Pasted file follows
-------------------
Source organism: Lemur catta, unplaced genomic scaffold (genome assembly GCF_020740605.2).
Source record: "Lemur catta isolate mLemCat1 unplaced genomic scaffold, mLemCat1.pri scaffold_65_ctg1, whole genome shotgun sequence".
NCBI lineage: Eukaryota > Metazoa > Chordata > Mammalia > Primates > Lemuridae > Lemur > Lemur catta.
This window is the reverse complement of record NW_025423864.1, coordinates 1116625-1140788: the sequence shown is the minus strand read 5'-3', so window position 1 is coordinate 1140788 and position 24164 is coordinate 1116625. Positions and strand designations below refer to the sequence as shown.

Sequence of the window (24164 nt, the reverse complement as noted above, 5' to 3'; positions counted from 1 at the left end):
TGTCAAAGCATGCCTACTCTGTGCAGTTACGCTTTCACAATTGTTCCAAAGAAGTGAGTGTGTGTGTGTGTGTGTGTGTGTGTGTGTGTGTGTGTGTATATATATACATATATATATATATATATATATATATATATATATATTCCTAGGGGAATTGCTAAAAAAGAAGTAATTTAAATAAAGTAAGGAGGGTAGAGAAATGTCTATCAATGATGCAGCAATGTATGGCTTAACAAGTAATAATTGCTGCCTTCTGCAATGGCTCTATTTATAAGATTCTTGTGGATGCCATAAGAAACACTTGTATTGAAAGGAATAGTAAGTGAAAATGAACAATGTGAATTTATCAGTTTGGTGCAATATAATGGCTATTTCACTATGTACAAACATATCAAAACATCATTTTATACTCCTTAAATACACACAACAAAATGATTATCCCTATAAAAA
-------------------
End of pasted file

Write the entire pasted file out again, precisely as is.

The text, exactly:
Source organism: Lemur catta, unplaced genomic scaffold (genome assembly GCF_020740605.2).
Source record: "Lemur catta isolate mLemCat1 unplaced genomic scaffold, mLemCat1.pri scaffold_65_ctg1, whole genome shotgun sequence".
NCBI lineage: Eukaryota > Metazoa > Chordata > Mammalia > Primates > Lemuridae > Lemur > Lemur catta.
This window is the reverse complement of record NW_025423864.1, coordinates 1116625-1140788: the sequence shown is the minus strand read 5'-3', so window position 1 is coordinate 1140788 and position 24164 is coordinate 1116625. Positions and strand designations below refer to the sequence as shown.

Sequence of the window (24164 nt, the reverse complement as noted above, 5' to 3'; positions counted from 1 at the left end):
TGTCAAAGCATGCCTACTCTGTGCAGTTACGCTTTCACAATTGTTCCAAAGAAGTGAGTGTGTGTGTGTGTGTGTGTGTGTGTGTGTGTGTGTGTGTATATATATACATATATATATATATATATATATATATATATATATATTCCTAGGGGAATTGCTAAAAAAGAAGTAATTTAAATAAAGTAAGGAGGGTAGAGAAATGTCTATCAATGATGCAGCAATGTATGGCTTAACAAGTAATAATTGCTGCCTTCTGCAATGGCTCTATTTATAAGATTCTTGTGGATGCCATAAGAAACACTTGTATTGAAAGGAATAGTAAGTGAAAATGAACAATGTGAATTTATCAGTTTGGTGCAATATAATGGCTATTTCACTATGTACAAACATATCAAAACATCATTTTATACTCCTTAAATACACACAACAAAATGATTATCCCTATAAAAA